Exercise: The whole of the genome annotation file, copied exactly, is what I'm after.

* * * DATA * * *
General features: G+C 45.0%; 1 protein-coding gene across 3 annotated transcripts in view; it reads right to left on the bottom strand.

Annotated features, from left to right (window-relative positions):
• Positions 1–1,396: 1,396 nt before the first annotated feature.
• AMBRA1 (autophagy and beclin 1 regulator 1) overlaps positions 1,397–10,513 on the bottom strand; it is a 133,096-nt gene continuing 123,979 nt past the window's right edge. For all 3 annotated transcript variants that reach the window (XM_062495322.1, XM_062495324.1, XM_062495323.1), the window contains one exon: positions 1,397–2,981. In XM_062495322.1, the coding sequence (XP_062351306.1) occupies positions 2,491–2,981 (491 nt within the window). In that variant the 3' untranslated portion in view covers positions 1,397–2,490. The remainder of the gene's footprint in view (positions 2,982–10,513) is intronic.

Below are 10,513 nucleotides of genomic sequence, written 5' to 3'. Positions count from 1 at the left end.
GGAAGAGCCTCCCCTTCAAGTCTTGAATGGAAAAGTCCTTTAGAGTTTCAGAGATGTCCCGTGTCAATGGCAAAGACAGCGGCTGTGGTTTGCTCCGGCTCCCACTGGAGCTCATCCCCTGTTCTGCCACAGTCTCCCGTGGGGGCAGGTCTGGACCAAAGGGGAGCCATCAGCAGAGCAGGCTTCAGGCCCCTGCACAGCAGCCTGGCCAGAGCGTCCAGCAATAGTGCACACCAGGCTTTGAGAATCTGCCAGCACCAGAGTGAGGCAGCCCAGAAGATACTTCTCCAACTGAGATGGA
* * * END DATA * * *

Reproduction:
General features: G+C 45.0%; 1 protein-coding gene across 3 annotated transcripts in view; it reads right to left on the bottom strand.

Annotated features, from left to right (window-relative positions):
• Positions 1–1,396: 1,396 nt before the first annotated feature.
• AMBRA1 (autophagy and beclin 1 regulator 1) overlaps positions 1,397–10,513 on the bottom strand; it is a 133,096-nt gene continuing 123,979 nt past the window's right edge. For all 3 annotated transcript variants that reach the window (XM_062495322.1, XM_062495324.1, XM_062495323.1), the window contains one exon: positions 1,397–2,981. In XM_062495322.1, the coding sequence (XP_062351306.1) occupies positions 2,491–2,981 (491 nt within the window). In that variant the 3' untranslated portion in view covers positions 1,397–2,490. The remainder of the gene's footprint in view (positions 2,982–10,513) is intronic.

Below are 10,513 nucleotides of genomic sequence, written 5' to 3'. Positions count from 1 at the left end.
GGAAGAGCCTCCCCTTCAAGTCTTGAATGGAAAAGTCCTTTAGAGTTTCAGAGATGTCCCGTGTCAATGGCAAAGACAGCGGCTGTGGTTTGCTCCGGCTCCCACTGGAGCTCATCCCCTGTTCTGCCACAGTCTCCCGTGGGGGCAGGTCTGGACCAAAGGGGAGCCATCAGCAGAGCAGGCTTCAGGCCCCTGCACAGCAGCCTGGCCAGAGCGTCCAGCAATAGTGCACACCAGGCTTTGAGAATCTGCCAGCACCAGAGTGAGGCAGCCCAGAAGATACTTCTCCAACTGAGATGGA